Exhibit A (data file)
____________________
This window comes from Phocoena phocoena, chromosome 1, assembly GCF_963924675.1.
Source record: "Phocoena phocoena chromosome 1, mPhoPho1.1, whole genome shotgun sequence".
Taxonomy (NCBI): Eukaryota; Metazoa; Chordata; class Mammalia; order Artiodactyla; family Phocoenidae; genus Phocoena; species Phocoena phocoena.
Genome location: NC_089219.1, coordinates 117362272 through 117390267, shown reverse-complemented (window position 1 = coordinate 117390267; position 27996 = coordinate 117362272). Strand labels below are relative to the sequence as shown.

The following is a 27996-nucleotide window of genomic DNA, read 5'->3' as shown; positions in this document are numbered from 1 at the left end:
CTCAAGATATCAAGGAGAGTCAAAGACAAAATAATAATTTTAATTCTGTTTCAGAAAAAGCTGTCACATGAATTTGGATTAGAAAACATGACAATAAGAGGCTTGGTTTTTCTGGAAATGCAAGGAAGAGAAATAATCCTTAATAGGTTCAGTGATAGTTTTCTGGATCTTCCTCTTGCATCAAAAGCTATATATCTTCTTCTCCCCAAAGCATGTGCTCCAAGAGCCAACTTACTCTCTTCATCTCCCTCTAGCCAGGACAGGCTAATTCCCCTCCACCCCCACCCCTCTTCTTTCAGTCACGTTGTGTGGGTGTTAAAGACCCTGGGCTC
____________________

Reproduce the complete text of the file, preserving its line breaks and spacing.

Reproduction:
This window comes from Phocoena phocoena, chromosome 1, assembly GCF_963924675.1.
Source record: "Phocoena phocoena chromosome 1, mPhoPho1.1, whole genome shotgun sequence".
Taxonomy (NCBI): Eukaryota; Metazoa; Chordata; class Mammalia; order Artiodactyla; family Phocoenidae; genus Phocoena; species Phocoena phocoena.
Genome location: NC_089219.1, coordinates 117362272 through 117390267, shown reverse-complemented (window position 1 = coordinate 117390267; position 27996 = coordinate 117362272). Strand labels below are relative to the sequence as shown.

The following is a 27996-nucleotide window of genomic DNA, read 5'->3' as shown; positions in this document are numbered from 1 at the left end:
CTCAAGATATCAAGGAGAGTCAAAGACAAAATAATAATTTTAATTCTGTTTCAGAAAAAGCTGTCACATGAATTTGGATTAGAAAACATGACAATAAGAGGCTTGGTTTTTCTGGAAATGCAAGGAAGAGAAATAATCCTTAATAGGTTCAGTGATAGTTTTCTGGATCTTCCTCTTGCATCAAAAGCTATATATCTTCTTCTCCCCAAAGCATGTGCTCCAAGAGCCAACTTACTCTCTTCATCTCCCTCTAGCCAGGACAGGCTAATTCCCCTCCACCCCCACCCCTCTTCTTTCAGTCACGTTGTGTGGGTGTTAAAGACCCTGGGCTC